• 3 We conclude that Van Nortwick is distinguishable from the case at bar. Unlike Van Nortwick, Julie petitioned the court to resolve the matter before the children were enrolled in school and, thus, did not present Robert and the trial court with a fait accompli. This is the preferred procedure that the Van Nortwick court suggested. (Van Nortwick v. Van Nortwick (1967), 87 Ill. App.2d 55, 57, 230 N.E.2d 391; see In re Marriage of Sreenan (1980), 81 Ill. App.3d 1025, 1030, 402 N.E.2d 348, 352.) Also unlike Van Nortwick, the settlement agreement in this case provided that neither party could unreasonably withhold his or her consent from the expressed preference of the child, which Bridget and Sean repeatedly expressed to Robert. We hold that the trial court did not abuse its discretion in ordering Robert to pay for the parochial high school tuition of his children Bridget and Sean.
B. ABILITY TO PAY
• 4, 5 Robert also contends that the trial court erred in ordering him to pay the parochial high school tuition of Bridget and Sean because he is financially unable to pay it.
Robert claims that his monthly net income of $2,650, after paying $670 per month in child support ($2,650 - $670 = $1,980), is approximately only $100 greater than Julie's monthly net income ($1,216 $670 = $1,886), but his debts total $12,700 while Julie's debts total only $4,900. Julie claims that Robert's monthly net income is approximately $500 greater than what he claims due to overwithheld income tax, a voluntary tax-sheltered annuity, and a lump-sum payment resulting from his new employment contract.
The determination of the proper amount of child support lies within the sound discretion of the trial court and will not be set aside absent an abuse of discretion. The court must make its determination by accommodating the needs of the children with the available means of the parties. The factors that the court should consider in making its determination include: the age of the parties, their health, their properties and incomes, and their stations in life. Knox v. Knox (1975), 31 Ill. App.3d 816, 823, 334 N.E.2d 891, 896.
• 6 We find no abuse of discretion here. The record contains considerable testimony from both parties on their incomes, expenses, resources, debts, and obligations. We conclude that the record enabled the trial court to make a sufficiently accurate determination of the financial status of both parties and to thereby set an appropriate allowance for child support. Based on all of the evidence, we hold that the trial court's allowance of high school tuition for Bridget and Sean was neither excessive nor an abuse of discretion.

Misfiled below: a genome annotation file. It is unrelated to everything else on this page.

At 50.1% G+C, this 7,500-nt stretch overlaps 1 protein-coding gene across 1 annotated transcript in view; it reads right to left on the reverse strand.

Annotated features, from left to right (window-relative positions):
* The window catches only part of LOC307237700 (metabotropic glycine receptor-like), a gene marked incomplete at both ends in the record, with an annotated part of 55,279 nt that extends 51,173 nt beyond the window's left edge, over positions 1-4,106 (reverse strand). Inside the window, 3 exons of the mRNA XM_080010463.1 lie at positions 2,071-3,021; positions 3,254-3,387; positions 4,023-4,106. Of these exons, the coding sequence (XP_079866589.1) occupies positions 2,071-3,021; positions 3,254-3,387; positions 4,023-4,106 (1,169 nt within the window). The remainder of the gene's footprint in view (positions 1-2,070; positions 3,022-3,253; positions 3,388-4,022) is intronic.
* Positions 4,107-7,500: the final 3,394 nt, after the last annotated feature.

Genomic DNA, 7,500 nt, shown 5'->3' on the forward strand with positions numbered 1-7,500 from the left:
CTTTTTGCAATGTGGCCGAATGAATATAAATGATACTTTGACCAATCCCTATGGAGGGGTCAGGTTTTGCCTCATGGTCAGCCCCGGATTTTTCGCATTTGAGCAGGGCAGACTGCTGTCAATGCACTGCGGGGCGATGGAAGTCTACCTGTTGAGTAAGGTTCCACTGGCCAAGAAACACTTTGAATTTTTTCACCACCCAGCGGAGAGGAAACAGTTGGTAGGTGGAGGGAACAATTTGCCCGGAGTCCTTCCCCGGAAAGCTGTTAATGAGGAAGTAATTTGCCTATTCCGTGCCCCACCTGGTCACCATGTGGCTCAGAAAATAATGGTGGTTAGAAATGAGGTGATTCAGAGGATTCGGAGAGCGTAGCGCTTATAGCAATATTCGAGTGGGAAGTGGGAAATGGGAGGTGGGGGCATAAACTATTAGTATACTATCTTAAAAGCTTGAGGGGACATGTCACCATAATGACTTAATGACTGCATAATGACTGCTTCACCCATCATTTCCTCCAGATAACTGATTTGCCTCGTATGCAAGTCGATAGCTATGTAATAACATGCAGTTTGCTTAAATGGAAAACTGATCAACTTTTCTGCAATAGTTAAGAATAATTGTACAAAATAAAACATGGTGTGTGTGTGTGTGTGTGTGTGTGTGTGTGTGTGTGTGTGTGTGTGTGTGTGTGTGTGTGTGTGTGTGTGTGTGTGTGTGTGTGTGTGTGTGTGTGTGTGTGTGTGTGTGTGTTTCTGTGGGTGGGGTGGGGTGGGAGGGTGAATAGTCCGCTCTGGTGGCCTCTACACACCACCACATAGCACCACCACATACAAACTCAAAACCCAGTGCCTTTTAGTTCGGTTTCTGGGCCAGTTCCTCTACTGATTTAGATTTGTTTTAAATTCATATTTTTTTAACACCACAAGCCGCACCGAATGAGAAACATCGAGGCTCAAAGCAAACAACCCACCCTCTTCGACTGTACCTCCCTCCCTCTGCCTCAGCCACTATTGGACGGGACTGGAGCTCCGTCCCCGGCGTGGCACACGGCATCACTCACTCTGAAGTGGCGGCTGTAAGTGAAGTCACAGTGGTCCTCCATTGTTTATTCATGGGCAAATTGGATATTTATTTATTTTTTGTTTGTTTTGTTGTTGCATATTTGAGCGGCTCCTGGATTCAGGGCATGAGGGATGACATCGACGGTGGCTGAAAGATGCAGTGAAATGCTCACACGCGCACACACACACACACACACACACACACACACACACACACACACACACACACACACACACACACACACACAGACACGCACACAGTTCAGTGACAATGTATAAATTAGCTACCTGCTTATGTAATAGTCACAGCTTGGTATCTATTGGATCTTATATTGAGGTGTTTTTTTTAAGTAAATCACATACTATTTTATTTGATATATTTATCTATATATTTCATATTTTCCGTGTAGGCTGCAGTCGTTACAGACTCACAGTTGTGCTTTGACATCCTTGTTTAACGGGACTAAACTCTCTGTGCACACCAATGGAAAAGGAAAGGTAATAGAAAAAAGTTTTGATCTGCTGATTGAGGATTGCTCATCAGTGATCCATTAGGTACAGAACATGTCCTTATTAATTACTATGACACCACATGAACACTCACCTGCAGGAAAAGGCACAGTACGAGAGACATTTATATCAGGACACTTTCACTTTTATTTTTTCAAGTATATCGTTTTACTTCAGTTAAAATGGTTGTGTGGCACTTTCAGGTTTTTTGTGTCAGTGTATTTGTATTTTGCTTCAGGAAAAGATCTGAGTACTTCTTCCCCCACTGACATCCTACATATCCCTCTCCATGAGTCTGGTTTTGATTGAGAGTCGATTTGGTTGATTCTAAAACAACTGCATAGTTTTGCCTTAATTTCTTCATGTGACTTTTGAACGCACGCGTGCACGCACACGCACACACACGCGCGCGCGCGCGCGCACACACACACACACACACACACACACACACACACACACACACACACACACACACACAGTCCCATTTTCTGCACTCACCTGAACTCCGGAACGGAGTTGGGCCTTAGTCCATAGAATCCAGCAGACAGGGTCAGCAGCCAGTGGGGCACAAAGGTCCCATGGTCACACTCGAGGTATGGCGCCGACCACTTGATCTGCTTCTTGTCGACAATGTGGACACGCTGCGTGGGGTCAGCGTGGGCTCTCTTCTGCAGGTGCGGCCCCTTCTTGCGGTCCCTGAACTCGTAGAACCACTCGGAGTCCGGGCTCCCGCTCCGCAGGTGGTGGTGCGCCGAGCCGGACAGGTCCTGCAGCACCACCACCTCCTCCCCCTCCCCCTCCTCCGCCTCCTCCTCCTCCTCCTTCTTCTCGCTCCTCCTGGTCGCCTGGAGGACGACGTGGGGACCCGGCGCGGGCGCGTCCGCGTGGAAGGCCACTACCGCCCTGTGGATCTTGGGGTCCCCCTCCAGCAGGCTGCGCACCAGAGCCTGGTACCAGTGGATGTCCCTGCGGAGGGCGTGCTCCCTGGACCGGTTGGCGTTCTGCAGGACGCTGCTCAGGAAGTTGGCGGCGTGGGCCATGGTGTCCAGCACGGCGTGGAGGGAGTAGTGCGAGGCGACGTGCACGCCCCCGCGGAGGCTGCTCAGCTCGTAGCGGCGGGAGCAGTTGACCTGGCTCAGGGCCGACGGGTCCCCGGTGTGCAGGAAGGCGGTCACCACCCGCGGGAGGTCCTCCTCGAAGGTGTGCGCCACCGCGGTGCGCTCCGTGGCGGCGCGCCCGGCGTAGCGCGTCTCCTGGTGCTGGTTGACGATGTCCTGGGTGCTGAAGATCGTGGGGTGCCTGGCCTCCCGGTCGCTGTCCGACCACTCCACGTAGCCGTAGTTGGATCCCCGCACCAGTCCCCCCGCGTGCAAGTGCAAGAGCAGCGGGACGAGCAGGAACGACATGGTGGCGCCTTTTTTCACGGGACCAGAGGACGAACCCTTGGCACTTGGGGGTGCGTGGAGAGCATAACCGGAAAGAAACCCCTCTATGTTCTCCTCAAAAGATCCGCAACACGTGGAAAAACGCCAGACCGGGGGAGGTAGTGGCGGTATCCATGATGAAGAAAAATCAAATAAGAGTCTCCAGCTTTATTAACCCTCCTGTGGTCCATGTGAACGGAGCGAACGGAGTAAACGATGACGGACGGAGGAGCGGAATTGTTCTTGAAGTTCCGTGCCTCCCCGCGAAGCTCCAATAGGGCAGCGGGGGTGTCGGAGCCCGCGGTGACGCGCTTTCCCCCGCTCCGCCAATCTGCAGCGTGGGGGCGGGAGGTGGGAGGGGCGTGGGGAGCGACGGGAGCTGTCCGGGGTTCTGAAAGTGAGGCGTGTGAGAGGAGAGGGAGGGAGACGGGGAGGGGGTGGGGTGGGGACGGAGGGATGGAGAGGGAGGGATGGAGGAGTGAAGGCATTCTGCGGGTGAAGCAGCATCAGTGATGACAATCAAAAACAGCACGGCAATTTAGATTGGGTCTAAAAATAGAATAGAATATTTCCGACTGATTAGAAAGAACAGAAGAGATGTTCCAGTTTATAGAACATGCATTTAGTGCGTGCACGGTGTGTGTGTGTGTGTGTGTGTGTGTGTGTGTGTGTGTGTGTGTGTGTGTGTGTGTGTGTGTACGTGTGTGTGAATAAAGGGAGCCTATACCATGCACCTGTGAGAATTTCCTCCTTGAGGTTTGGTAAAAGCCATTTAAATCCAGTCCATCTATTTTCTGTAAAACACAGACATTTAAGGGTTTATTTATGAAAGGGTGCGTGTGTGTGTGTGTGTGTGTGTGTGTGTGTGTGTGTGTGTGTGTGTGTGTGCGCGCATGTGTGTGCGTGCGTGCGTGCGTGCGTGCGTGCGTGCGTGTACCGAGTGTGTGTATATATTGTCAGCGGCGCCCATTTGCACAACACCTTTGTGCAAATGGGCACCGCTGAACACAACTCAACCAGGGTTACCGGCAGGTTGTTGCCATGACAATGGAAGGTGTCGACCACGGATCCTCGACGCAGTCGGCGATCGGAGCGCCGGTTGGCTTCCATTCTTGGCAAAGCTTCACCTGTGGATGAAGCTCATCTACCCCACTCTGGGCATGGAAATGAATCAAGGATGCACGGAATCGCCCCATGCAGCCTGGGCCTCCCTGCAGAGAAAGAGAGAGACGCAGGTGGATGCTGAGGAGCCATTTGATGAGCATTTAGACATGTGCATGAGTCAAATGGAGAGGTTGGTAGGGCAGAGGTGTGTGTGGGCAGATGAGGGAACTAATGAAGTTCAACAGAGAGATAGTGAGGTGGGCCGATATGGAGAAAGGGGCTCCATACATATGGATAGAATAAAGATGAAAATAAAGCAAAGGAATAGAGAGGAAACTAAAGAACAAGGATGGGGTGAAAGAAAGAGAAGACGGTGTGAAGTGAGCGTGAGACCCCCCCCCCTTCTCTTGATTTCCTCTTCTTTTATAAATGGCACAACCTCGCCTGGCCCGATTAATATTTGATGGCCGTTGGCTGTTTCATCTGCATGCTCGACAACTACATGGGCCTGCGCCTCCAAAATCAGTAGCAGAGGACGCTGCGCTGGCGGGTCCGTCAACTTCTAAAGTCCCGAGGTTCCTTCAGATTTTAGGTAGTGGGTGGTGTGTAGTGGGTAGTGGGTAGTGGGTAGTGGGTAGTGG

II. ATTORNEY FEES
• 7, 8 Robert contends the trial court erred by ordering him to pay Julie's attorney fees totaling $6,204.90. The trial court based the award on what it viewed as (1) the inequities in earning power between Robert and Julie and (2) Robert's failure to obey the court's original order in the divorce judgment to pay for the children's educational expenses. Robert argues that he cannot pay two sets of attorney fees due to his obligations, increased child support payments, and his debts.
The allowance of attorney fees rests largely in the discretion of the trial court. To justify an award of attorney fees, the party seeking relief must demonstrate financial inability to pay and the ability of the other spouse to do so. When the financial and other circumstances of both parties are substantially similar and the wife's inability and the husband's ability to pay has not been shown, an award of attorney fees is an abuse of discretion. (In re Marriage of Miller (1980), 84 Ill. App.3d 931, 937, 405 N.E.2d 1099, 1104.) However, a party who must use judicial process to enforce rights under, and to secure compliance with, the terms of a divorce judgment is entitled to reasonable attorney fees, even absent a showing of the party's inability to pay. Tippet v. Tippet (1978), 65 Ill. App.3d 1018, 1020, 383 N.E.2d 13, 14.
• 9 The trial court possessed ample evidence to find that the enforcement proceeding was based on Robert's failure to obey the court's divorce judgment. The record shows that Robert not only refused to pay his children's high school tuition, but that he did not attempt to resolve the matter at any step in the proceedings. We hold that the trial court did not abuse its discretion in awarding attorney fees to Julie.
• 10 Neither Robert nor Julie argues that the amount of attorney fees is unreasonable. Our examination of the record, however, reveals that Robert cannot possibly pay fees totaling $6,204.90 in light of his financial circumstances. We, therefore, reduce the award of Julie's attorney fees from $6,204.90 to $2,000. 87 Ill.2d R. 366(a)(5); In re Marriage of Rizzo (1981), 95 Ill. App.3d 636, 652, 420 N.E.2d 555, 567.
For the foregoing reasons, the judgment of the circuit court of Cook County is affirmed, as modified by this opinion.
Affirmed as modified.
LINN and ROMITI, JJ., concur.